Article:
Is it that we cannot achieve what the English can because we are grossly stupid? Or, in the case of China-rail, that the Chinese are vastly superior to us in brain-and-brawn? Whatever the explanation, we certainly come across as being the classical fools and their money, as pompous jackasses who fail at everything we attempt. Hmmm.


3 Responses to “Tale of two rail systems”

  • I concur with Raffique Shah’s observations, they are indisputable. However, we must not forget that we as a people and by extension the victims of inferiority when it comes to foreign, especially the United States; are collective asses. History validates this observation.

  • A difference of $281M per mile in projected cost (for the same product) goes beyond significant. Multiply that difference by the 20 miles between Arima and Port of Spain, and we could fund the entire annual budgets of several regional neighbours. Even allowing that some of the costs are the same for both projects, and the Chinese calculation would benefit from ‘economies of scale’, the difference is still unacceptable. Don’t the decision-makers in T&T have access to world-wide benchmarks for these types of projects? Is it a given that every government project must serve to devalue, besides our money, our moral and intellectual currency, and our prestige among our neighbours?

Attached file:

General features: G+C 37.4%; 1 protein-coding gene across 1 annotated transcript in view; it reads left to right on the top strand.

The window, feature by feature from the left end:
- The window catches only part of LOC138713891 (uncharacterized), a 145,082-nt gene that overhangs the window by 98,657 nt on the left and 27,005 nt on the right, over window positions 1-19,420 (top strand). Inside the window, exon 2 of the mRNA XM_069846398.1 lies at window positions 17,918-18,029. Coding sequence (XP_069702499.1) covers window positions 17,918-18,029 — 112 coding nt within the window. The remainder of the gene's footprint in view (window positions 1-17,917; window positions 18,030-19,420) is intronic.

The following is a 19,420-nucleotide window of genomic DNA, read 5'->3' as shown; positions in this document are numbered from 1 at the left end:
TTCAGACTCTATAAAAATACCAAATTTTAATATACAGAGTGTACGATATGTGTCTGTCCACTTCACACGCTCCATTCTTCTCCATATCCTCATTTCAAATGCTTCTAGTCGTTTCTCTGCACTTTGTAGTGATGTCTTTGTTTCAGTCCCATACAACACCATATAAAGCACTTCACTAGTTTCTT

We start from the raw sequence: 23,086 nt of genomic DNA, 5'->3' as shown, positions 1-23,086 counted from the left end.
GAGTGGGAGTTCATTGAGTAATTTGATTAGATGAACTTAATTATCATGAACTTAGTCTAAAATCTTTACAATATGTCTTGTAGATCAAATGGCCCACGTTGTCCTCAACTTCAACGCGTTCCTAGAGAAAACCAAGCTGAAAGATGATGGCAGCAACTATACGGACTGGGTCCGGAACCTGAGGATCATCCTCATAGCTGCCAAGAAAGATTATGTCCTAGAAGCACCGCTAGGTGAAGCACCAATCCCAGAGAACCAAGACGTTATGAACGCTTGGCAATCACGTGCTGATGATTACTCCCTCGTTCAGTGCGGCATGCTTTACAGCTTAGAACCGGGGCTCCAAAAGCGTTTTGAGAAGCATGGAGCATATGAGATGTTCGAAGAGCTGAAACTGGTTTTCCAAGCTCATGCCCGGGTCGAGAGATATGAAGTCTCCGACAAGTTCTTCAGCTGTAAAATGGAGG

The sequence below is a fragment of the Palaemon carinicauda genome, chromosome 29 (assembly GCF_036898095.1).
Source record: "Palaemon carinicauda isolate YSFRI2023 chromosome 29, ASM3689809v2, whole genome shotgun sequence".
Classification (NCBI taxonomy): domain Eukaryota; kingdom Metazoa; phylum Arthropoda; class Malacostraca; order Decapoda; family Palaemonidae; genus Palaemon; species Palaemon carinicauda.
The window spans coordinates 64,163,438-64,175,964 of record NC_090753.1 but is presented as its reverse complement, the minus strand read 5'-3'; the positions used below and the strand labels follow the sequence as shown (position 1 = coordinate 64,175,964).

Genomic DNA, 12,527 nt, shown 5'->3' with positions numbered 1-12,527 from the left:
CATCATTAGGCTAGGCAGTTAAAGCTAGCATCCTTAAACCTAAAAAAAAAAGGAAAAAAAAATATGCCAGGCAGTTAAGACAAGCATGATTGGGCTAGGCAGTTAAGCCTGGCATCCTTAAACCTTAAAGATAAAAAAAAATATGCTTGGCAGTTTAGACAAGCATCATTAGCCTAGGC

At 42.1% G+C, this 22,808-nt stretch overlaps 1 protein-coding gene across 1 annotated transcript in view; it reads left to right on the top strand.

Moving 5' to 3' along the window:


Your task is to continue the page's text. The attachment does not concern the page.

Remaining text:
• Many cry down the cost but that is excluding the fact that whilst China has experience in rail construction we do not. They can support the initiative because they have a greater capacity to engineer, construct and maintain their project we do not. The learning curve for us as it is for all construction we have undergone is very steep. In addition to this the terrain proposed for our rail is very much different than that in China. We are proposing to build in areas that are not only developed heavily but they were not planned development. As a result more costs need to be ascribed to the construction to prepare and ultimately build the railway. Benchmarks and mathematical measures aside the costs though seemingly high are not as high as they could be. In fact I would be surprised if the actual cost does not end up being closer to half the cost of the rail in China. The fact is not only does Cina benefit from economies of scale but the benefit of experience and this is something we will be paying for.